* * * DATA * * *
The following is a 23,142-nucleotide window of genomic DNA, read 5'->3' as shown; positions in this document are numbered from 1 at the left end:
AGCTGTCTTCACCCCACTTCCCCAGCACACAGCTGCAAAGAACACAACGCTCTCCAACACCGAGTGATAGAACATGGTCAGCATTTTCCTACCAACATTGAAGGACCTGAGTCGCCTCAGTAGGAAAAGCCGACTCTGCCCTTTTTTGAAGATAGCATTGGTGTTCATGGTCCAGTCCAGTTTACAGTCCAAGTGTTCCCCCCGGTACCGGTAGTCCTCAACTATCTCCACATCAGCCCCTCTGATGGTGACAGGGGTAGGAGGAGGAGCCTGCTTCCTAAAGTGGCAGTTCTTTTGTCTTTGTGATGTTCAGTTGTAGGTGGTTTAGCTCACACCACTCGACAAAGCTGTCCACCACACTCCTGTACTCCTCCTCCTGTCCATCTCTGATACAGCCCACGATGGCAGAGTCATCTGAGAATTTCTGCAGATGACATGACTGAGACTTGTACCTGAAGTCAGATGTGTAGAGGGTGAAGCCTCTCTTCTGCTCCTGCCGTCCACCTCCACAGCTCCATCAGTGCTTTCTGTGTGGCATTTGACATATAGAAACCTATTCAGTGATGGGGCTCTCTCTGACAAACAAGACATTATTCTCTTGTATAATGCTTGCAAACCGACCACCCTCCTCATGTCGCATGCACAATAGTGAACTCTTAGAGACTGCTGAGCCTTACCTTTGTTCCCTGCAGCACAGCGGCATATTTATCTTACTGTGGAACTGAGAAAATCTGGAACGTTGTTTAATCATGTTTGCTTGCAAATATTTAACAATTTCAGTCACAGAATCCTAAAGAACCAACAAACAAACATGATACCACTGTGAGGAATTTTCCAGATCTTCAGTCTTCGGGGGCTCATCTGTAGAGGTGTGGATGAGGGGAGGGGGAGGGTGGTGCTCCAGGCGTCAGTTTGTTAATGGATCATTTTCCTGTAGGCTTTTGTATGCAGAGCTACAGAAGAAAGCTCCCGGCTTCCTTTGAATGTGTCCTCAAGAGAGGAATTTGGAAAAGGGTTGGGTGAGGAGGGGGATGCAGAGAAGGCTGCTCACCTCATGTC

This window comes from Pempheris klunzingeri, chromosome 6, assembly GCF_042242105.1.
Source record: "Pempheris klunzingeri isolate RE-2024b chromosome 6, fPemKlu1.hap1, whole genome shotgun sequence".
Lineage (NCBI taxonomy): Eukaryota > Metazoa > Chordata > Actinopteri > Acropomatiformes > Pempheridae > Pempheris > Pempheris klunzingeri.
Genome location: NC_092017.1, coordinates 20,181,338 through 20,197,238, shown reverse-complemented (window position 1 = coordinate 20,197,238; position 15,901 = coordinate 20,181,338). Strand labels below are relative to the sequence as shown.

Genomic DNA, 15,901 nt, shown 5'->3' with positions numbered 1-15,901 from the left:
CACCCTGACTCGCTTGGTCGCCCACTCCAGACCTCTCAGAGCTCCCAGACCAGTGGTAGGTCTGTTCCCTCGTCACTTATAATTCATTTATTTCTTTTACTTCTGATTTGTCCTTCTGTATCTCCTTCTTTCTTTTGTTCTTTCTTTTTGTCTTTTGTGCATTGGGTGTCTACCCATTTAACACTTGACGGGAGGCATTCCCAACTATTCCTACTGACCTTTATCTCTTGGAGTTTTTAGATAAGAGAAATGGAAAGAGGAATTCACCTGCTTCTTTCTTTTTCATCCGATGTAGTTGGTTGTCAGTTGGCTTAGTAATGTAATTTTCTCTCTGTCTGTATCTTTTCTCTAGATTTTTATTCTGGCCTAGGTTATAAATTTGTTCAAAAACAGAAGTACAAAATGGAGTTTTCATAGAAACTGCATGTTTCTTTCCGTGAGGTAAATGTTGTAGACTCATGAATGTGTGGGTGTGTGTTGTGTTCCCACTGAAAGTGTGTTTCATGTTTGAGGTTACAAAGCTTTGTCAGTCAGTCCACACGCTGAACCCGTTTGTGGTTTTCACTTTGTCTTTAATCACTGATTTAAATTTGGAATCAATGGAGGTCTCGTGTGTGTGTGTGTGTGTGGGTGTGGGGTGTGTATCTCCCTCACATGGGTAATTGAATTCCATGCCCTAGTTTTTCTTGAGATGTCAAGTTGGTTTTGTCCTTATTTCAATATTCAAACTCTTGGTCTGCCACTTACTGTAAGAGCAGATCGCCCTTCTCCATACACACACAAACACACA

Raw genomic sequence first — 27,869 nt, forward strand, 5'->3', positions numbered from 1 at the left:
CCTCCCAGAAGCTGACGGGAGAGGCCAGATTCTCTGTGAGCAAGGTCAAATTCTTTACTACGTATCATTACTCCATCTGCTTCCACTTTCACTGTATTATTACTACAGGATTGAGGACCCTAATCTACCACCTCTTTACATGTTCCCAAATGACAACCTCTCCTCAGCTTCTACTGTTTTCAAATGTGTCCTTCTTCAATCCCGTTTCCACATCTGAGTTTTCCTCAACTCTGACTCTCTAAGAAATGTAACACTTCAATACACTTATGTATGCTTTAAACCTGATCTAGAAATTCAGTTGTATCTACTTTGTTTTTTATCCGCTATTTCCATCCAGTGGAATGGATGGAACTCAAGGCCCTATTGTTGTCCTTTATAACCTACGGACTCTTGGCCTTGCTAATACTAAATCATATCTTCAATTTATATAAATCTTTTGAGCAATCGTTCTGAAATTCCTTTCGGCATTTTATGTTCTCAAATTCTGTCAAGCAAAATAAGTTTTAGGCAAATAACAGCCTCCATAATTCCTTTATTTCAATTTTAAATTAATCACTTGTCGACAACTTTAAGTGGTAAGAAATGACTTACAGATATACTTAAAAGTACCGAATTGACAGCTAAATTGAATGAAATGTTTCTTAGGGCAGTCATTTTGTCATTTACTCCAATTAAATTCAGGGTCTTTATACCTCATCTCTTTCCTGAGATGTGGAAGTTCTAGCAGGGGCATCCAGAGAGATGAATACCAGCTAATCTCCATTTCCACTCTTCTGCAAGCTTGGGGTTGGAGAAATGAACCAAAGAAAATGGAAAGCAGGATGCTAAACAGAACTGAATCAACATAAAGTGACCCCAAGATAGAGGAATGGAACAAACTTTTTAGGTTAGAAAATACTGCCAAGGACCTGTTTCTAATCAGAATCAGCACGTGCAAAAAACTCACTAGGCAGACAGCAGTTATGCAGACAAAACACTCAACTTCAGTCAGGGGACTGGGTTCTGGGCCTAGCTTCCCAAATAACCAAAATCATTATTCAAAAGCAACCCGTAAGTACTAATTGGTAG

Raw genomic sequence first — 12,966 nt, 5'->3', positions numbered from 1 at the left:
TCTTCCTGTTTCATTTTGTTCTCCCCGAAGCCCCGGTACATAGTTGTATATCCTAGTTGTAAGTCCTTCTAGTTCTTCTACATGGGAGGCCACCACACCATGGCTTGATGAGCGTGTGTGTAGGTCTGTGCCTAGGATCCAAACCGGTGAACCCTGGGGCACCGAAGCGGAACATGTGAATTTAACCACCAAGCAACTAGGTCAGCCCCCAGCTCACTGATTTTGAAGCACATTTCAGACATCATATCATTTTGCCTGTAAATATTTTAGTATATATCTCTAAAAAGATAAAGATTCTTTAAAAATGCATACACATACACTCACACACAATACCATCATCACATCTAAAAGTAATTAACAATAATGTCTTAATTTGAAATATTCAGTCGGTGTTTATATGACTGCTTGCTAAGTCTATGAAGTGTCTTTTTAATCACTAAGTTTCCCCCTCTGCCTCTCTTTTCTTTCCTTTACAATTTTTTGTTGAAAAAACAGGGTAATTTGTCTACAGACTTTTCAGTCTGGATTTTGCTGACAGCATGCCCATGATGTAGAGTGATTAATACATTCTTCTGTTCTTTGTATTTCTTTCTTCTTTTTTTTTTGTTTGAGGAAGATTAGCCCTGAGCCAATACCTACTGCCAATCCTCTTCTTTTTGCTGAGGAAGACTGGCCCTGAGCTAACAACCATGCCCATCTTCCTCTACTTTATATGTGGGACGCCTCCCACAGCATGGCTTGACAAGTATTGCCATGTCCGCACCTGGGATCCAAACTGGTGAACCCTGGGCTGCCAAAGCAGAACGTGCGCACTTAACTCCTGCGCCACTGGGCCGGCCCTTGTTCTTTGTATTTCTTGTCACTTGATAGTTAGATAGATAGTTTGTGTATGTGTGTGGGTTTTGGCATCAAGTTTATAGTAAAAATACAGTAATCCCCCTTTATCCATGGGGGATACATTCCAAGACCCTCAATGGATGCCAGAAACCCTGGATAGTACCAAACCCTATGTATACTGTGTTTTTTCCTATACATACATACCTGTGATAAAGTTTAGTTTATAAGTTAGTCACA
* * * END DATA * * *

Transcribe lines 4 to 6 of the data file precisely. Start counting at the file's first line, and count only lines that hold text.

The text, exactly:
Source record: "Pempheris klunzingeri isolate RE-2024b chromosome 6, fPemKlu1.hap1, whole genome shotgun sequence".
Lineage (NCBI taxonomy): Eukaryota > Metazoa > Chordata > Actinopteri > Acropomatiformes > Pempheridae > Pempheris > Pempheris klunzingeri.
Genome location: NC_092017.1, coordinates 20,181,338 through 20,197,238, shown reverse-complemented (window position 1 = coordinate 20,197,238; position 15,901 = coordinate 20,181,338). Strand labels below are relative to the sequence as shown.